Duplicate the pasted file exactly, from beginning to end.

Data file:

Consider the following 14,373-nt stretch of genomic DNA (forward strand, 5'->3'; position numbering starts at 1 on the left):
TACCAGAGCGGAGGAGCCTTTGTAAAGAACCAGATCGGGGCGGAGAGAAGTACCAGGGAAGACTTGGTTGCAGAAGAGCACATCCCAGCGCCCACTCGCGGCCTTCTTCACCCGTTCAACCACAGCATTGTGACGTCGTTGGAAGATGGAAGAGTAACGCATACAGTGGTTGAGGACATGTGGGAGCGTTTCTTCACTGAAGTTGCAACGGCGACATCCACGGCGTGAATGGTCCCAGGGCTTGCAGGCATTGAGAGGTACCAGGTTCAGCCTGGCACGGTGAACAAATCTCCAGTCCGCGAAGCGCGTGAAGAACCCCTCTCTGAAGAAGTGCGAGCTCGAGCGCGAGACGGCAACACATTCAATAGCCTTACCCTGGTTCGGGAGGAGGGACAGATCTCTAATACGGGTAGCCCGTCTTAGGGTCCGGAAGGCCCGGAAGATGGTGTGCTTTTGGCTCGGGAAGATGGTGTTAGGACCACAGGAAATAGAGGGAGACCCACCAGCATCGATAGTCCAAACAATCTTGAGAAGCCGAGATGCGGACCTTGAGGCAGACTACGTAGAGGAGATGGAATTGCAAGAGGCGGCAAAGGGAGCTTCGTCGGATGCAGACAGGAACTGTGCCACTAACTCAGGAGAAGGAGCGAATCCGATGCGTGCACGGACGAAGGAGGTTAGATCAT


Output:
Consider the following 14,373-nt stretch of genomic DNA (forward strand, 5'->3'; position numbering starts at 1 on the left):
TACCAGAGCGGAGGAGCCTTTGTAAAGAACCAGATCGGGGCGGAGAGAAGTACCAGGGAAGACTTGGTTGCAGAAGAGCACATCCCAGCGCCCACTCGCGGCCTTCTTCACCCGTTCAACCACAGCATTGTGACGTCGTTGGAAGATGGAAGAGTAACGCATACAGTGGTTGAGGACATGTGGGAGCGTTTCTTCACTGAAGTTGCAACGGCGACATCCACGGCGTGAATGGTCCCAGGGCTTGCAGGCATTGAGAGGTACCAGGTTCAGCCTGGCACGGTGAACAAATCTCCAGTCCGCGAAGCGCGTGAAGAACCCCTCTCTGAAGAAGTGCGAGCTCGAGCGCGAGACGGCAACACATTCAATAGCCTTACCCTGGTTCGGGAGGAGGGACAGATCTCTAATACGGGTAGCCCGTCTTAGGGTCCGGAAGGCCCGGAAGATGGTGTGCTTTTGGCTCGGGAAGATGGTGTTAGGACCACAGGAAATAGAGGGAGACCCACCAGCATCGATAGTCCAAACAATCTTGAGAAGCCGAGATGCGGACCTTGAGGCAGACTACGTAGAGGAGATGGAATTGCAAGAGGCGGCAAAGGGAGCTTCGTCGGATGCAGACAGGAACTGTGCCACTAACTCAGGAGAAGGAGCGAATCCGATGCGTGCACGGACGAAGGAGGTTAGATCAT